Fairmont State’s Aviation Center of Excellence is the first and only (CFR) part 141 established collegiate pilot training program in West Virginia, a designation enabling the program to offer students Federal Aviation Administration approved and structured training, syllabi, training aids and facilities, allowing for a reduction in required training hours.
The Aviation Center of Excellence is led by Joel Kirk, Director and Chief Pilot, who was presented the opportunity to expand Fairmont State’s Aviation program offerings through the launch of the U.S. Air Force Junior Reserve Officer’s Training Corps Flight Academy, comprised of incoming high school juniors from across the nation. The Summer Flight Academy is an elite program including 25 universities throughout the country partnering with the U.S. Air Force to conduct flight training for JROTC cadets, with the ultimate goal of expediting pilot candidates into fleet aircraft by exposing them to flight training while they simultaneously complete undergraduate degree requirements.
For Fairmont State, however, a key component was missing to secure a partnership with the U.S. Air Force, an aircraft. The Fairmont State Aviation Center of Excellence’s fleet consisted of five operating airplanes at the time of application, and a sixth aircraft would be necessary to complete the required flight training for cadets within the allotted timeframe. Each cadet must individually complete 40 hours of flight during the seven-week course, and the University was unable to accommodate the demand with its flight school at its current capacity.
“When this Junior ROTC program opportunity started becoming an option, we knew we wanted to get involved, but we just didn’t have the number of airframes to take it on,” said Kirk. “In this business though, we always have to lean forward.”
Earlier this spring, Kirk and Fairmont State President Mirta M. Martin took a leap of faith and committed Fairmont State University to the program with only five airplanes, and outlined four courses of action to obtain the sixth aircraft.
“The first was to purchase another airplane, with a price tag ranging anywhere from $300,000 - $400,000,” Kirk explained. “The second option was to lease an airplane, requiring a $40,000 commitment from the University and dramatically increasing the costs submitted to the Air Force for the program. The third option was to upgrade a non-flying sixth airplane that belongs to the University, with an estimated cost of $60,000 in repairs to restore. The fourth and most unlikely option was that a miracle would occur and someone would donate an airplane.”
As Kirk worked with administration to weigh the pros and cons of each scenario, he thought back to conversations two years prior with Fairmont native, Dave McRobie, a circumstance he would later describe as “miraculous fate.”
“I met Mr. McRobie when he stopped by the ACE on a random visit seeking help with a piece of equipment for his plane,” Kirk said.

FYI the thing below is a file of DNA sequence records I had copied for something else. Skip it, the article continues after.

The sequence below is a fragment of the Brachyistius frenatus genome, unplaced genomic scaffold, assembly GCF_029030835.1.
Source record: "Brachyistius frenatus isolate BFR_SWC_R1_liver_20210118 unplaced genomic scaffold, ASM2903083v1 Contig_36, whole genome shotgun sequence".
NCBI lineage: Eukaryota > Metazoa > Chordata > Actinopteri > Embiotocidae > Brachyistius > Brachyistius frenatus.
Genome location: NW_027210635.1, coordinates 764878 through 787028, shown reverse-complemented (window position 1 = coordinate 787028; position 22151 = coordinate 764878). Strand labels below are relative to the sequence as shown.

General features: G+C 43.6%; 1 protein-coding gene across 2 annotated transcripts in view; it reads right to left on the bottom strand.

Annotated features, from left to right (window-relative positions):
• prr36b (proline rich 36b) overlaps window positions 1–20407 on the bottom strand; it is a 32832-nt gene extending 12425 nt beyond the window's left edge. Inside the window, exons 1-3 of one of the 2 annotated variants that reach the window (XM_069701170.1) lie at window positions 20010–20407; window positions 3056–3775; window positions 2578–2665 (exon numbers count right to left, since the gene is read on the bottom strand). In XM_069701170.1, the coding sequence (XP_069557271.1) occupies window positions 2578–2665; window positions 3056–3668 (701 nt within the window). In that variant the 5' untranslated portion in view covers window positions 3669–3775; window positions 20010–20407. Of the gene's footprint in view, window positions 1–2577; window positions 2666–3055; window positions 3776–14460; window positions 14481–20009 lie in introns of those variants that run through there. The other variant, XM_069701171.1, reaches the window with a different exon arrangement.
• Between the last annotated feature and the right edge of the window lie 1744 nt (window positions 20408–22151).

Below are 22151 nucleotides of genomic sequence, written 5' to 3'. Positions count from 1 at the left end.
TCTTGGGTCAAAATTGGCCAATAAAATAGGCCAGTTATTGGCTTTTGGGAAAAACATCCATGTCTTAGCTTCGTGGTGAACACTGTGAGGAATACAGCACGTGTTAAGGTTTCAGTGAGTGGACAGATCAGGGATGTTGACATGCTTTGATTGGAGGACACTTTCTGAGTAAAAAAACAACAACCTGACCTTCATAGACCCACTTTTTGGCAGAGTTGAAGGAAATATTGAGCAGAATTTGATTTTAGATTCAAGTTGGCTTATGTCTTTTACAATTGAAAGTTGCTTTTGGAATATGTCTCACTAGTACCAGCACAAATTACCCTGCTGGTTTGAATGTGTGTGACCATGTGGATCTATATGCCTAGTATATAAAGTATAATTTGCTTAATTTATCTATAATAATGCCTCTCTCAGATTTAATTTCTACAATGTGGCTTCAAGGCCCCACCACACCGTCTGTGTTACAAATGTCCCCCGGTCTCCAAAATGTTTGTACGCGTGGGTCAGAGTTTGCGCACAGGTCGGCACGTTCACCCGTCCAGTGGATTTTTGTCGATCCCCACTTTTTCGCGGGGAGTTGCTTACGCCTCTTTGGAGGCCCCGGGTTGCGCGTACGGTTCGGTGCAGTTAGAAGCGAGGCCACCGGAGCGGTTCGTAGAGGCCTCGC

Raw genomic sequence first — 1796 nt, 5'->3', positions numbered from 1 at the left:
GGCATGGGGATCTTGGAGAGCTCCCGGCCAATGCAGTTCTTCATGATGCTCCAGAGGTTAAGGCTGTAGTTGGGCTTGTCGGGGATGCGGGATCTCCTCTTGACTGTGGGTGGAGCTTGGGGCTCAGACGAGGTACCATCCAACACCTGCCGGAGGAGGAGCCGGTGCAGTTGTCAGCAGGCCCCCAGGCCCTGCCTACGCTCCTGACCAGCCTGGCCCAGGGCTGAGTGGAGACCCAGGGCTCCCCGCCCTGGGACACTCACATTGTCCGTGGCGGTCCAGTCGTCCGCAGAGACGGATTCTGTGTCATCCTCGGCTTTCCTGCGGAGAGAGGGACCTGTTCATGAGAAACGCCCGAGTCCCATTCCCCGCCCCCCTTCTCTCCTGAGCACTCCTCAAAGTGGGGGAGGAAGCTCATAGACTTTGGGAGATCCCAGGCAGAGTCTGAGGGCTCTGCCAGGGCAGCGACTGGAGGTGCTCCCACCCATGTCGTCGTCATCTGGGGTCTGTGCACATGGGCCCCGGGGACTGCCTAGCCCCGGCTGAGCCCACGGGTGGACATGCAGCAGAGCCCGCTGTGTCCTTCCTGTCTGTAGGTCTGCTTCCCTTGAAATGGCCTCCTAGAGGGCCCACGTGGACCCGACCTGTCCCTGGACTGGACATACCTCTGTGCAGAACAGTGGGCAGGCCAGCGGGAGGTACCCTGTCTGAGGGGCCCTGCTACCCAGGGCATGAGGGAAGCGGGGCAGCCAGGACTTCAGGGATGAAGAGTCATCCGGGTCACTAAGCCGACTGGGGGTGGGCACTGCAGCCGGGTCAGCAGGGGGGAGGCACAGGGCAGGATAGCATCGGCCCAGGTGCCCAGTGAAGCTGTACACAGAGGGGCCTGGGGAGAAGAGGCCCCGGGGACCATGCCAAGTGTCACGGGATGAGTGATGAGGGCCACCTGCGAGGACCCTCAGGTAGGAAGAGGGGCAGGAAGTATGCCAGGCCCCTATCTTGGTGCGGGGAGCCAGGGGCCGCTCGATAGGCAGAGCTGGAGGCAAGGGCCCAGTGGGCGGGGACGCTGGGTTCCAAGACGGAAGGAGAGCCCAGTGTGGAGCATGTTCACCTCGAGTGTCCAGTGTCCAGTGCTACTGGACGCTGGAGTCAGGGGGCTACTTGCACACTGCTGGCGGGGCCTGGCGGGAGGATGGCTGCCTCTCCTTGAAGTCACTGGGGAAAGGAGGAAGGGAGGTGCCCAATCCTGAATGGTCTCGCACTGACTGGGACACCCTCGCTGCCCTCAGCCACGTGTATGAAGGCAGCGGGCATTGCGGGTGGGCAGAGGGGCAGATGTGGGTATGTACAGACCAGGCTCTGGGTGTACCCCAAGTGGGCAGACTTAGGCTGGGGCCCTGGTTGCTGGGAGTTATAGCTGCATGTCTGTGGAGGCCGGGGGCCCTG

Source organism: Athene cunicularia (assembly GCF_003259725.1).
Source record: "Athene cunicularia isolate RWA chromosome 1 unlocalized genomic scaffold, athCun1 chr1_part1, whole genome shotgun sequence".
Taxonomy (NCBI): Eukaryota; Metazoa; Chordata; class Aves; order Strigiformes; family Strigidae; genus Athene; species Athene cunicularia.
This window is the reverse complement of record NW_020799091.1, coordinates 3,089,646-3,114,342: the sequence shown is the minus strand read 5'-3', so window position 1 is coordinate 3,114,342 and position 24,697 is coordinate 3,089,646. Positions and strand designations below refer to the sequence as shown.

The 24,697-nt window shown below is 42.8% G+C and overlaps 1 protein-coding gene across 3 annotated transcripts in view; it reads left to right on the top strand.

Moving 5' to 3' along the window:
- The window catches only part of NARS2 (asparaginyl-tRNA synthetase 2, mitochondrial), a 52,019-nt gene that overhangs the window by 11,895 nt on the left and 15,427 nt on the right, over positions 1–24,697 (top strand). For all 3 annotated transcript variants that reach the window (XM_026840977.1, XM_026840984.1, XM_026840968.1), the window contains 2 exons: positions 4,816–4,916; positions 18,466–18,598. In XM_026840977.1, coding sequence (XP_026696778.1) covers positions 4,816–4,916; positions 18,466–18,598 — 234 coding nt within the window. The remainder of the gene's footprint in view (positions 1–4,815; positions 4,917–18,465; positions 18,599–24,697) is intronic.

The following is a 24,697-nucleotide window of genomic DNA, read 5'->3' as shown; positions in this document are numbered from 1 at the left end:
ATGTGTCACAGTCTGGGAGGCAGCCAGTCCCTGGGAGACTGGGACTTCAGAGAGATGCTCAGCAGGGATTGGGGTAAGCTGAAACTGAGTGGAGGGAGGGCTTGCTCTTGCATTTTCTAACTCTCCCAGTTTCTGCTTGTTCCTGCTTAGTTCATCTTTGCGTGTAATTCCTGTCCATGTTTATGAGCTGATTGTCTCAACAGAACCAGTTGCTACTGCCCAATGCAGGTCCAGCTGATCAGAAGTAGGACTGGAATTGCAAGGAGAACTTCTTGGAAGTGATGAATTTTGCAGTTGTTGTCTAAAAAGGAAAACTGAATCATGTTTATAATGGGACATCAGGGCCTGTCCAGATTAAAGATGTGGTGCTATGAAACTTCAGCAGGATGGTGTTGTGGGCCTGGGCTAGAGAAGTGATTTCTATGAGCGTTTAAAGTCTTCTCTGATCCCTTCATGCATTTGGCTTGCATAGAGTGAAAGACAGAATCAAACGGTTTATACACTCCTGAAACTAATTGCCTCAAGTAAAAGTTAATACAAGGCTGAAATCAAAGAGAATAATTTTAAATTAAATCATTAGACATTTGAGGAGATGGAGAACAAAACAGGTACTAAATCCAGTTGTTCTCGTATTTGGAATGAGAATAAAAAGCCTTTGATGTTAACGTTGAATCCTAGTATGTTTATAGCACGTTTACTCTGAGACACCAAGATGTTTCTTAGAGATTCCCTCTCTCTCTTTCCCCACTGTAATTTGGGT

Kirk and McRobie bonded over their passion for flying and prior military service, and by the end of the meeting McRobie mentioned in passing the University could use his aircraft “anytime” if the need ever occurred.
“Of course, putting an aircraft into a university training program is not as easy as it may have been in years past, but the gesture was certainly kind,” Kirk said. “As a follow up a month or so later, I attempted to call Mr. McRobie to see how he was doing and found the number I had been given was incorrect, so contact seemed to be lost.”
A week after the paperwork was signed committing to the Air Force, by chance, Kirk asked a maintenance technician operating out of the Fairmont Airport if he knew of or had contact with McRobie. Coincidentally, the technician had recently completed maintenance on McRobie’s aircraft and had contact information for McRobie’s daughter.
“I asked my mechanic if he could reach out to Mr. McRobie’s daughter to see if her father was interested in leasing his plane, and we scheduled a meeting to explore our options,” Kirk noted.
Kirk met with McRobie and his daughter in hopes of leasing the airplane, but instead learned McRobie wished to gift the Fairmont State Aviation program his aircraft. The exchange was made under one condition; the plane would spend the entirety of its life teaching young people to fly.
“It appeared the most unlikely ‘miracle option’ might in fact occur,” said Kirk. “Mr. McRobie outlined the criteria, and simply requested that his plane spend the rest of its operating life training students to fly. That was his passion – teaching young adults to fly, and I assured him that’s exactly what his airplane will do. There’s no better place for it than right here in his hometown.”
The University will recognize McRobie at a press conference where the aircraft will be dedicated in honor of McRobie’s generous gift on Friday, May 21 at the Fairmont State Aviation Hangar in Bridgeport.
“David McRobie represents the best of what our Falcon Family spirit is all about,” said Mirta M. Martin, Fairmont State University President. “He has a huge heart and a generous spirit that is focused on our students. David’s gift will truly help Falcons soar for years to come.”
McRobie enlisted in the United States Air Force in April 1955, where he would actively serve until 1976 upon retiring as a Senior Master Sergeant. While stationed at the Grissom Air Force Base in Indiana, McRobie earned his private pilot’s license. McRobie later became instrument rated, and was an active private pilot for 46 years. McRobie currently serves as a member of the Civil Air Patrol.